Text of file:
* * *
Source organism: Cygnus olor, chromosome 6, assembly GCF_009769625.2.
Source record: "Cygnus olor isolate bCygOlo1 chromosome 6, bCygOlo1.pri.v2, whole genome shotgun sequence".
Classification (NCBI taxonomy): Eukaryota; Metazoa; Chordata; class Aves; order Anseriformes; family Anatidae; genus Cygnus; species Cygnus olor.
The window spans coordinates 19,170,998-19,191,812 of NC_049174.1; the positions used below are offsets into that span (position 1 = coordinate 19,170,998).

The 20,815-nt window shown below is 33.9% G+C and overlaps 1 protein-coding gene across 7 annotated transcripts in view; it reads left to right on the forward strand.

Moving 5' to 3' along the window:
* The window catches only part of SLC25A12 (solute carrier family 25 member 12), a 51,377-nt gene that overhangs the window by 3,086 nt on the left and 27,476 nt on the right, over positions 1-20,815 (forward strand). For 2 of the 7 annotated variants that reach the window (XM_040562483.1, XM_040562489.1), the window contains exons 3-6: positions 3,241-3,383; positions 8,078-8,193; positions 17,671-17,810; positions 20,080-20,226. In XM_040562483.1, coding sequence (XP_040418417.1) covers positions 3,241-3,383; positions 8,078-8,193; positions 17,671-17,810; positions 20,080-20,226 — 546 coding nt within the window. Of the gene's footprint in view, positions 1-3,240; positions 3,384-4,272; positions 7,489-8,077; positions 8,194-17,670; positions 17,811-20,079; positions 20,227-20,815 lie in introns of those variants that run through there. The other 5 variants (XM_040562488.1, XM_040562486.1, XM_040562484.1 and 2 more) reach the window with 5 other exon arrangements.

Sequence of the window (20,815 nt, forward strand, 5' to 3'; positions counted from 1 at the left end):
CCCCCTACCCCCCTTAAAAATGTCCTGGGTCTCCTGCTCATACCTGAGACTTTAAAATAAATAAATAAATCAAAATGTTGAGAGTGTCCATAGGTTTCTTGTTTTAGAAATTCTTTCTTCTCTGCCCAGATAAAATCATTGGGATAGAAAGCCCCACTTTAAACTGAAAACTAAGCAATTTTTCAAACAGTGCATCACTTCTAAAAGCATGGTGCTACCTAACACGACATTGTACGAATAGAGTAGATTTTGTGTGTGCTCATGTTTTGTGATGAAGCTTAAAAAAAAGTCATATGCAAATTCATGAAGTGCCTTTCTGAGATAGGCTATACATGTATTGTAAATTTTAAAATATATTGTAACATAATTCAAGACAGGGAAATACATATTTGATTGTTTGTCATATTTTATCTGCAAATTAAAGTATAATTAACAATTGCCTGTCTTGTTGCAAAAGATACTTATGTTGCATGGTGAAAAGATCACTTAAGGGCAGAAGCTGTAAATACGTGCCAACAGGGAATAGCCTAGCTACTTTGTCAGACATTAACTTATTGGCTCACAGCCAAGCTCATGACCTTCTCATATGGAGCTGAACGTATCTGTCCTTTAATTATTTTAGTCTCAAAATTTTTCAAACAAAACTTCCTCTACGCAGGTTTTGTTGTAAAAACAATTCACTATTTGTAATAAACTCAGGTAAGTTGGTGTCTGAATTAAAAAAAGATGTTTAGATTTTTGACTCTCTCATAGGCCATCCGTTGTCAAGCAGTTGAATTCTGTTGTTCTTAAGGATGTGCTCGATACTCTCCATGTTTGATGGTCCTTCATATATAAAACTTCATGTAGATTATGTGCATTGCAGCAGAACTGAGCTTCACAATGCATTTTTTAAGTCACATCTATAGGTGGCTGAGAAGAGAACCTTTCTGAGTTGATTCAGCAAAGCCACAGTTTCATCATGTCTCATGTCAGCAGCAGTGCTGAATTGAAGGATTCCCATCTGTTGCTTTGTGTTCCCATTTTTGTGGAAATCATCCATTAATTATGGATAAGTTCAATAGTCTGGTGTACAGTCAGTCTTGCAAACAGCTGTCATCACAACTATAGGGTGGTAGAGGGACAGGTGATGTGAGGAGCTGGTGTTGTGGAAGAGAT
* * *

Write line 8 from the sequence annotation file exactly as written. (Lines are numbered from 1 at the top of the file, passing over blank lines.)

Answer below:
Sequence of the window (20,815 nt, forward strand, 5' to 3'; positions counted from 1 at the left end):